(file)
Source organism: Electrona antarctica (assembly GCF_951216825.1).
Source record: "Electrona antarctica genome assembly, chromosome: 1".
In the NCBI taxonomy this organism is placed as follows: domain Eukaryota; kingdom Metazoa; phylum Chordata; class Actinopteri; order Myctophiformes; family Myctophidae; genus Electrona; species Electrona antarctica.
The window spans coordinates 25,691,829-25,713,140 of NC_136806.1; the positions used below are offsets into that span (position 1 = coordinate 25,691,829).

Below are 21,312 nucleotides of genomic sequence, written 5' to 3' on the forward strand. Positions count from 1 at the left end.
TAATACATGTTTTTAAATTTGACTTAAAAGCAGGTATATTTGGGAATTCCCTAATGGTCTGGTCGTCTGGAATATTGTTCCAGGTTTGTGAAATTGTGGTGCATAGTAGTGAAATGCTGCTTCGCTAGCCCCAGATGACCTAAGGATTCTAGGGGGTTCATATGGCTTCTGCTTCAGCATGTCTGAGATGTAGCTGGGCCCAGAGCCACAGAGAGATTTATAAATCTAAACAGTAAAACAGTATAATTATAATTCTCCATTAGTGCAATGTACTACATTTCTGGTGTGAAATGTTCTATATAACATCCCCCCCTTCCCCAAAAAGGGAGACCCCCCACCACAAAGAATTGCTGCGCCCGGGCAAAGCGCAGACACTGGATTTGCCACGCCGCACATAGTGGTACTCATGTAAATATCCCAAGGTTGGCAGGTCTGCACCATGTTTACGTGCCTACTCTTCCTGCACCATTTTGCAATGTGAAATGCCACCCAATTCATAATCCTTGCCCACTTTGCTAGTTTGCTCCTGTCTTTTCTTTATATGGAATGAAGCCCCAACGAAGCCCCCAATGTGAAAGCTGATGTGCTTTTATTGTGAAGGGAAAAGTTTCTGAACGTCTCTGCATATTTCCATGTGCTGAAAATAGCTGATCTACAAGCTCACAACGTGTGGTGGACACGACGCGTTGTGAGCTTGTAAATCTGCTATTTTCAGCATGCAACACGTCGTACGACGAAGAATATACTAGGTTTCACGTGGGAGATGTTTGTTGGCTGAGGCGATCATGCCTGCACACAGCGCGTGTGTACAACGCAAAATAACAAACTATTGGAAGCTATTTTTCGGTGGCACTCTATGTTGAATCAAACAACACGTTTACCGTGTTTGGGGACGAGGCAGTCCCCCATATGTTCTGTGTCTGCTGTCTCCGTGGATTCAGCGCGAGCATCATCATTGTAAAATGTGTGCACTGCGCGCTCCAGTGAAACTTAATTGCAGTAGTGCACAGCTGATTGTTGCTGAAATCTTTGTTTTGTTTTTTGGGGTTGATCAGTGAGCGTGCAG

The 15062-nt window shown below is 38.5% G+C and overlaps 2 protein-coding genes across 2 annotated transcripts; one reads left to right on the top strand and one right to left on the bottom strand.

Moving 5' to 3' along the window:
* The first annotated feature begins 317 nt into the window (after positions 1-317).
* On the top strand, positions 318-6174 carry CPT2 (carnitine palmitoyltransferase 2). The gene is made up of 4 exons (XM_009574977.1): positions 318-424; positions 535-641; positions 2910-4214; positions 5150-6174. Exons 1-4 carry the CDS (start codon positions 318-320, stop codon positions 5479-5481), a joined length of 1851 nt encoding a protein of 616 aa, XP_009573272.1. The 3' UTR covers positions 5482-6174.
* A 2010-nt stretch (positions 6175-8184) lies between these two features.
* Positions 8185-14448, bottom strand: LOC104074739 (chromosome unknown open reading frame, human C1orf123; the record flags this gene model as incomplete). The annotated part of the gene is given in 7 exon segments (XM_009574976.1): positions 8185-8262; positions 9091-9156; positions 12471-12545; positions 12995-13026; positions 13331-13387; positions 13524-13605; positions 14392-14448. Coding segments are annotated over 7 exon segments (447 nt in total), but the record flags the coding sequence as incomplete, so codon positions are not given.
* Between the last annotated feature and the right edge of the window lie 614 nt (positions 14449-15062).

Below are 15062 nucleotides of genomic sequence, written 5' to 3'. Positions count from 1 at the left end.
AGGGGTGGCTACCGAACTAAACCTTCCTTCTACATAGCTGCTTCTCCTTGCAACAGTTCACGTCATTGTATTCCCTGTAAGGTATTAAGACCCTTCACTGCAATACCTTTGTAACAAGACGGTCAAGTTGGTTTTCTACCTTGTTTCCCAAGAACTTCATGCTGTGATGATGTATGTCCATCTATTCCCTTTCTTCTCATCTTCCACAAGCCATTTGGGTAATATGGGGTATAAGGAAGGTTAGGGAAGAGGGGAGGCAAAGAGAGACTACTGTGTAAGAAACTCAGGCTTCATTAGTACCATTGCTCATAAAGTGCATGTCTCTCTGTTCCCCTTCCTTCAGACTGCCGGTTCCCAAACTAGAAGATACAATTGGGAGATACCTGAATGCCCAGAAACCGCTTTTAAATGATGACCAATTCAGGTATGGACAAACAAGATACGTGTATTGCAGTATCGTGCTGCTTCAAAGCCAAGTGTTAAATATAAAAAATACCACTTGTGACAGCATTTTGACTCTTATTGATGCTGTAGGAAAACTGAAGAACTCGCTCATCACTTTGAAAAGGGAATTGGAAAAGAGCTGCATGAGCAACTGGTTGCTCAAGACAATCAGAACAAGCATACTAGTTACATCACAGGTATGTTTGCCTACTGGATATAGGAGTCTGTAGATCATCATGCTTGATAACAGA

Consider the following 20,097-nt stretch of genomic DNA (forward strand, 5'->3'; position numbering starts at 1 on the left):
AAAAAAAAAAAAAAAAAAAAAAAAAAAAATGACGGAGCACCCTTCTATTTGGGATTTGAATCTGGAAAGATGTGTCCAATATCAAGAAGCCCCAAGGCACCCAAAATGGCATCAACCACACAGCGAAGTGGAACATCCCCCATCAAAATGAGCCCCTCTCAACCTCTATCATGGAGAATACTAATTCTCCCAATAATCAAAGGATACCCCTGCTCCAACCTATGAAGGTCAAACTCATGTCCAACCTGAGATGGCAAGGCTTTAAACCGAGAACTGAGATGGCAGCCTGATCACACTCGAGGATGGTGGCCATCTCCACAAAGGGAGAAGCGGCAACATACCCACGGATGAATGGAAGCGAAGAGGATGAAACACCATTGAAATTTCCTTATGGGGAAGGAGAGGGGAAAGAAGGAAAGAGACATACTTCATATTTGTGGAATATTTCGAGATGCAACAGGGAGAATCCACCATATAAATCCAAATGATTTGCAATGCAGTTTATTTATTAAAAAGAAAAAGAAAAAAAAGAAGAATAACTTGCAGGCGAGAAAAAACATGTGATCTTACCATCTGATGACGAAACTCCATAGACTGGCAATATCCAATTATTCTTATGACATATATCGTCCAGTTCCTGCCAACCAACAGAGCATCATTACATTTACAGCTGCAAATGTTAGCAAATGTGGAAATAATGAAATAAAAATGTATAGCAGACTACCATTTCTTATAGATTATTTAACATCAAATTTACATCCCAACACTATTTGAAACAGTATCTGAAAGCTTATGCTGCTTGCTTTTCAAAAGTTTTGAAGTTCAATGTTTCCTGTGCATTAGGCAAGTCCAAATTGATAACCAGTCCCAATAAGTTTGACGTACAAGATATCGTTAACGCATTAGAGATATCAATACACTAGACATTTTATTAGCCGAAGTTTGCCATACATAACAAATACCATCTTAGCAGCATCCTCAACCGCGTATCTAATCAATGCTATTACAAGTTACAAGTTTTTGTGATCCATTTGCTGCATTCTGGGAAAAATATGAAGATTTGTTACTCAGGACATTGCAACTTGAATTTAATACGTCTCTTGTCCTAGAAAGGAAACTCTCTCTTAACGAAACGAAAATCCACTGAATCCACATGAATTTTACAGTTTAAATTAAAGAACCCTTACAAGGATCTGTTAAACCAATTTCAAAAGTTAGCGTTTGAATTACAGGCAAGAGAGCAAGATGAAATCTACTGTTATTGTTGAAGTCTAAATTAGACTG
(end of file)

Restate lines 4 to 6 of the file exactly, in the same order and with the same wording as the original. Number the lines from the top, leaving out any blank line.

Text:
The window spans coordinates 25,691,829-25,713,140 of NC_136806.1; the positions used below are offsets into that span (position 1 = coordinate 25,691,829).

Below are 21,312 nucleotides of genomic sequence, written 5' to 3' on the forward strand. Positions count from 1 at the left end.
TAATACATGTTTTTAAATTTGACTTAAAAGCAGGTATATTTGGGAATTCCCTAATGGTCTGGTCGTCTGGAATATTGTTCCAGGTTTGTGAAATTGTGGTGCATAGTAGTGAAATGCTGCTTCGCTAGCCCCAGATGACCTAAGGATTCTAGGGGGTTCATATGGCTTCTGCTTCAGCATGTCTGAGATGTAGCTGGGCCCAGAGCCACAGAGAGATTTATAAATCTAAACAGTAAAACAGTATAATTATAATTCTCCATTAGTGCAATGTACTACATTTCTGGTGTGAAATGTTCTATATAACATCCCCCCCTTCCCCAAAAAGGGAGACCCCCCACCACAAAGAATTGCTGCGCCCGGGCAAAGCGCAGACACTGGATTTGCCACGCCGCACATAGTGGTACTCATGTAAATATCCCAAGGTTGGCAGGTCTGCACCATGTTTACGTGCCTACTCTTCCTGCACCATTTTGCAATGTGAAATGCCACCCAATTCATAATCCTTGCCCACTTTGCTAGTTTGCTCCTGTCTTTTCTTTATATGGAATGAAGCCCCAACGAAGCCCCCAATGTGAAAGCTGATGTGCTTTTATTGTGAAGGGAAAAGTTTCTGAACGTCTCTGCATATTTCCATGTGCTGAAAATAGCTGATCTACAAGCTCACAACGTGTGGTGGACACGACGCGTTGTGAGCTTGTAAATCTGCTATTTTCAGCATGCAACACGTCGTACGACGAAGAATATACTAGGTTTCACGTGGGAGATGTTTGTTGGCTGAGGCGATCATGCCTGCACACAGCGCGTGTGTACAACGCAAAATAACAAACTATTGGAAGCTATTTTTCGGTGGCACTCTATGTTGAATCAAACAACACGTTTACCGTGTTTGGGGACGAGGCAGTCCCCCATATGTTCTGTGTCTGCTGTCTCCGTGGATTCAGCGCGAGCATCATCATTGTAAAATGTGTGCACTGCGCGCTCCAGTGAAACTTAATTGCAGTAGTGCACAGCTGATTGTTGCTGAAATCTTTGTTTTGTTTTTTGGGGTTGATCAGTGAGCGTGCAG